Snap, Crackle, Pop

Designers Tony Ingrao and Randy Kemper punch up adman Donny Deutsch’s museum-white Manhattan mansion

For many years, even after building his father’s small advertising agency into a billion-dollar-plus behemoth and selling it, Donny Deutsch had little interest in what he calls “stuff.” Despite two marriages and three children, he was a self-described “serial renter” who never acquired the houses, planes, or boats favored by many of his acquaintances. “People used to make fun of me because I didn’t own anything,” he says.

Those days are over. Five years ago Deutsch, the chairman of Deutsch Inc., bought a townhouse on Manhattan’s Upper East Side, took a wrecking ball to everything except the landmarked limestone façade, and turned it into one of the city’s shiniest new toys—“drop-dead gorgeous,” according to Today host Matt Lauer, who told The Wall Street Journal that Deutsch’s place was “the coolest apartment in New York” before it was even finished.

Now it is, and the results were worth the wait. From the outside, the six-story, 15,000-square-foot mansion still looks like a stately architectural dowager; it was built in 1889 and updated in the French-neoclassical style around 1915. But the moment the front door opens, visitors are transported to an ultramodern white-on-white gallery bedecked with a major collection of contemporary art in eye-popping colors.

“He wanted it to be sophisticated, spectacular, and over-the-top,” says Frederic Schwartz, the architect who worked with Deutsch to transform the venerable townhouse into a sleek, contemporary space. “And he wanted to bring in as much natural light as we could.” To that end, the back wall is now largely glass, and an expansive skylight above the floating travertine-marble staircase gives the five-bedroom house a luminous glow. Airy and incandescent, the house could be a 21st-century fantasist’s version of what heaven might look like, if heaven were decorated with a witty array of Warhols, Basquiats, and Harings. Deutsch, a dynamic bachelor-about-town who goes out virtually every night, finally has a real home he vows never to leave. “You do this once,” he says. “They’re going to carry me out of here.”

Today Deutsch is wearing his usual uniform, which consists of jeans, a gunmetal-gray T-shirt that matches his silvery hair, and Tom Ford shoes. “I wear Levi’s jeans and Scoop T-shirts every day,” he explains. “Suits are just for television.”

“I walk in and I’m waiting for someone to go…”—he taps himself on the shoulder—“Out! Get the hell out!” He looks around and concludes proudly, “We nailed it.”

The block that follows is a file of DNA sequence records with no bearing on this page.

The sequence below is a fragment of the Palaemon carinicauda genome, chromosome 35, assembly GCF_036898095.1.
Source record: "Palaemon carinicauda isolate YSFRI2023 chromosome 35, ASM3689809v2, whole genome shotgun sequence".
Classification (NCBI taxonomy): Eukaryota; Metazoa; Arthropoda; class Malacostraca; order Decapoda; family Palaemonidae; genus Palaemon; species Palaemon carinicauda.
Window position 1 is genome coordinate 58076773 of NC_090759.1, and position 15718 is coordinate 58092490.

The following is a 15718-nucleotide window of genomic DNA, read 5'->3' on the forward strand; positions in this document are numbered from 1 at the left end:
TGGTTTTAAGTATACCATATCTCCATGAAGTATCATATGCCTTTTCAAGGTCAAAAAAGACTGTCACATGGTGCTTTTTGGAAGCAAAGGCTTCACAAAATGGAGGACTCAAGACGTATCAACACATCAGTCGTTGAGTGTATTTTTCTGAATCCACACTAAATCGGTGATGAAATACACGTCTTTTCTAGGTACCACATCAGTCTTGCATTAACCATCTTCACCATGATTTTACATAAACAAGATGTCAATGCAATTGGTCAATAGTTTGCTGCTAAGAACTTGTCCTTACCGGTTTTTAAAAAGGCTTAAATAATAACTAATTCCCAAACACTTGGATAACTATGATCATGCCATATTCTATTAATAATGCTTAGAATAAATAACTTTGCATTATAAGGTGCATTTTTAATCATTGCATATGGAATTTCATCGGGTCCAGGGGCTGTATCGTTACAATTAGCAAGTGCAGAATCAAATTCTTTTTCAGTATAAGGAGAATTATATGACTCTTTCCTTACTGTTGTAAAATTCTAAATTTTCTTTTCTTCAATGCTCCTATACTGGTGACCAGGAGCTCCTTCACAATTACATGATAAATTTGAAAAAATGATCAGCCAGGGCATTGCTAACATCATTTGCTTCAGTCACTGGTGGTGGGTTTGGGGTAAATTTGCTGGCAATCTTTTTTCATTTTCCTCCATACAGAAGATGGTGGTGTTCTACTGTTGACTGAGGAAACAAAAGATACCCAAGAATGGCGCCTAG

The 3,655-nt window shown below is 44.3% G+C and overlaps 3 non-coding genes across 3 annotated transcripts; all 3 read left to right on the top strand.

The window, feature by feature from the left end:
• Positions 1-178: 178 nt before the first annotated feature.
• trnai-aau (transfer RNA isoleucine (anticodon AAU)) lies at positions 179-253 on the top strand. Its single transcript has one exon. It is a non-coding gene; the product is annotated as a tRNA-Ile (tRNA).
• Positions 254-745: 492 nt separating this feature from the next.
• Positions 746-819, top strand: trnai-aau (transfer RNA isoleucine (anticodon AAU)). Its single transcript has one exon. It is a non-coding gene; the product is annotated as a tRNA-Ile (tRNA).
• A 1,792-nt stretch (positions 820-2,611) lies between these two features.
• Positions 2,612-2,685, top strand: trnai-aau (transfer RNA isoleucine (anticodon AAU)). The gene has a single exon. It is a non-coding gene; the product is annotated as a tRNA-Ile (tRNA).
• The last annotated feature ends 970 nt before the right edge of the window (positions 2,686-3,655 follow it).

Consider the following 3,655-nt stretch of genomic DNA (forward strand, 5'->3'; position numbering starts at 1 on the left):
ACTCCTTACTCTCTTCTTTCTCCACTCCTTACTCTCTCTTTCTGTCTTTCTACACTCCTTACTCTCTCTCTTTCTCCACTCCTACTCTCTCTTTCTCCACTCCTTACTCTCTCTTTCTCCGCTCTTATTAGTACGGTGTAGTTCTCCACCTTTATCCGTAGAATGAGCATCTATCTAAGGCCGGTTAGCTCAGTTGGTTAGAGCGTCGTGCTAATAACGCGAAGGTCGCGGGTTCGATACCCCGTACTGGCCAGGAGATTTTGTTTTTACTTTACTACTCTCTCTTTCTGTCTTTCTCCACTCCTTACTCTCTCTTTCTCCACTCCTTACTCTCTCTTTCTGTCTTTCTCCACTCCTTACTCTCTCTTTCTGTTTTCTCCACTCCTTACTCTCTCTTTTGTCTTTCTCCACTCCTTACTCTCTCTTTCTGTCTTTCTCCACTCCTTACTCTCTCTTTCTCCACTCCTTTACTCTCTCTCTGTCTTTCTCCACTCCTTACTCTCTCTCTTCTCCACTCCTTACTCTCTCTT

Thanks to his former CNBC show, The Big Idea with Donny Deutsch, and the books he’s written (his first was titled Often Wrong, Never in Doubt), Deutsch has become known for his brash attitude and bold decisionmaking. Such attributes made him an entertaining client, according to Tony Ingrao and Randy Kemper, the interior designers who helped the adman shape the rubble of a thoroughgoing gut job into a highly individualistic vision.

“Donny wanted something unique, relaxed, and not stuffy—something that would reflect his personality,” Ingrao says. “He’s a serious art collector, and his art is all very punchy. He likes to make statements.” No question, Deutsch does just that—from the Andy Warhol paintings of Brigitte Bardot and Nelson Rockefeller to the Damien Hirst medicine cabinet to the Jack Pierson sculpture spelling out LUST on the wall leading to his bedroom. The house was essentially designed from the outset around the collection, which he began acquiring about a decade ago. “It was the first thing I found that made sense spending money on,” he says. “I got high from it. It is such a privilege, living with art. I buy what I love.”

Deutsch worked closely with Ingrao and Kemper to amass an eclectic mixture of English, French, and Russian furnishings whose provenances range from the 18th to the 21st centuries. Throughout the house the decor complements the art but never conflicts with or detracts from its impact. In the second-floor living room, sofas, carpets, and walls are mainly variations on white, with jolts of color supplied by a blue Yves Klein cocktail table and a pair of deep-red velvet tub chairs. But that restraint vanishes at the “princess floor”—the fourth level—where Deutsch’s youngest daughters have bedrooms with shocking-pink and purple beds; their playroom a floor below features a red sofa, gummy-bear lights, and cupcake seats in lime-green, hot orange, and other electric colors. The master bedroom, above the girls’ floor, derives its visual fireworks from a bold zebra-print rug and Warhol drawings of Judy Garland (“I’m very secure in my masculinity,” Deutsch observes with a grin). He nonetheless vetoed his design team’s entreaties to finish off the look with a chinchilla throw on the bed.

Deutsch finds that his female friends are particularly enthralled with the dressing area, a long gallery with shelves designed to hold a formidable quantity of suits, shirts, and shoes. At the very top of the house is a gym and a rooftop deck with a hot tub. “I pinch myself every day,” Deutsch says. “It don’t get any better than this.” Despite an Ivy League degree and a self-made fortune, he still talks like the “Jewish kid from Queens” he grew up as, and he often feels like that guy as well. Although his new home was completed last fall, Deutsch can’t quite believe it’s all his.

“I walk in and I’m waiting for someone to go…”—he taps himself on the shoulder—“Out! Get the hell out!” He looks around and concludes proudly, “We nailed it.”

Text by Leslie Bennetts
Photography by Nikolas Koenig
Produced by Howard Christiane

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